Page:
Carbon nanostructures have rapidly become subjects of increasing interest for use in biomedical applications ranging from drug delivery to bioimaging. This is primarily due to their exceptionally high surface areas as well as their unique optical and electronic properties. In this study, researchers from the Piramal Group in collaboration with the University of Florida investigated how the surface composition and structure of these materials affects their biological impact.
Specifically, the group investigated the protein binding capabilities, degree of cellular internalization, and cytotoxicity of carbon nanotubes (CNT) and graphene (G) sheets as well as CNT and G structures which had been conjugated with PAMAM dendrimers (G4) and polyethylene glycol (PEG). These two polymers were chosen as conjugates as they are both known to improve the dispersibility and stability of various materials in solution.
Initial protein binding studies showed that the CNT and G conjugates exhibited weaker interactions with a model protein, bovine serum albumin (BSA), when compared to their non-conjugated counterparts. These weaker interactions, which were thought to be primarily electrostatic in nature, could be extremely beneficial in limiting any possible functional interference which could arise from protein agglomeration on the nanostructure’s surface. The group also studied the degree to which the different nanostructures were internalized within cells. CNT conjugates were consistently found to be internalized in higher quantities than the G conjugates, presumably because their tubular shape promoted increased cell membrane penetration. Finally, cytotoxicity studies illustrated that the conjugated nanostructures typically exhibited reduced toxicity levels compared to unmodified CNT or G, particularly at higher concentrations of the nanomaterial.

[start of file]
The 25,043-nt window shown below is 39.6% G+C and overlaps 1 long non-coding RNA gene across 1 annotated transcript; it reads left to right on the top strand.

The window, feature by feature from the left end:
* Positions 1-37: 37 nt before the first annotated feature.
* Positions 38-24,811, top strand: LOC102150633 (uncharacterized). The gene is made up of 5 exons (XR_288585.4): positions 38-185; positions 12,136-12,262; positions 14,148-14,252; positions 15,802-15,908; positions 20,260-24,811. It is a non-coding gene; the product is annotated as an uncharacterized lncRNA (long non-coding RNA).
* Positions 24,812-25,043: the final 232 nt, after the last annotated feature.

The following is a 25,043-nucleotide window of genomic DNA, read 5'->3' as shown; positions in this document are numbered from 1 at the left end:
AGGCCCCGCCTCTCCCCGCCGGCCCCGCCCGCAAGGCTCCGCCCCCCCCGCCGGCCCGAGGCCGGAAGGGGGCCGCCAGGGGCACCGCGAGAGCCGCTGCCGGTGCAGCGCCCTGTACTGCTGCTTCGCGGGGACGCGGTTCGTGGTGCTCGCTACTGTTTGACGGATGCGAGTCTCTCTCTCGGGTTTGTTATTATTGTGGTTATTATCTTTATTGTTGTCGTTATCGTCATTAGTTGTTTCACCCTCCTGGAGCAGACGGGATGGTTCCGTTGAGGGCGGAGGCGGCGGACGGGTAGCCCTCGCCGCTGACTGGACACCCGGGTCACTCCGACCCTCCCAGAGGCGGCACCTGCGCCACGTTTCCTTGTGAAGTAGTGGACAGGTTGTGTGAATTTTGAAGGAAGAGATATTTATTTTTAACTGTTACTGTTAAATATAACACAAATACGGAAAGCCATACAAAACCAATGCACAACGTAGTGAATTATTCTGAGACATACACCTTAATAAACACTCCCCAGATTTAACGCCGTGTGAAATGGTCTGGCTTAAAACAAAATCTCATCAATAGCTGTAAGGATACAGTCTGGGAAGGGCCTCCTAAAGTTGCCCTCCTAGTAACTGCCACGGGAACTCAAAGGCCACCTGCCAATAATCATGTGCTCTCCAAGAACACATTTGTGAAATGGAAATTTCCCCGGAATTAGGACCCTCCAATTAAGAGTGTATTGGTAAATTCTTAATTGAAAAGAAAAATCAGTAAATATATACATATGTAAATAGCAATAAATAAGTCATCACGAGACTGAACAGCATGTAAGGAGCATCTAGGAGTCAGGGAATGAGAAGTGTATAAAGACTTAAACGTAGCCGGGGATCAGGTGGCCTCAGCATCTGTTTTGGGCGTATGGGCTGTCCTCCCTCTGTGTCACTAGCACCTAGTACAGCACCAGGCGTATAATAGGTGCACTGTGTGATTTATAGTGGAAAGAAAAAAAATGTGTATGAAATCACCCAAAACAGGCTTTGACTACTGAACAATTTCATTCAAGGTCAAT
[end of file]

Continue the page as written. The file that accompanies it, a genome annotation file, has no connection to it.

Overall, the study demonstrated that carbon nanostructures can have different biological activities depending on their shape and surface composition. It also suggests that conjugation of carbon materials with polymers such as PEG and G4 might be an effective method for limiting protein binding and reducing cytotoxicity.
Structure effect of carbon nanovectors in regulation of cellular responses
Shashwat S. Banerjee, Archana Jalota-Badhwar, Prateek Wate, Sneha Asai, Khushbu R. Zope, Russel Mascarenhas, Dimple Bhatia and Jayant Khandare
Biomater. Sci., 2013, Advance Article DOI: 10.1039/C3BM60082C
Ellen Tworkoski is a guest web-writer for Biomaterials Science. She is currently a second year Ph.D. student in the biomedical engineering department at Northwestern University (Evanston, IL, USA).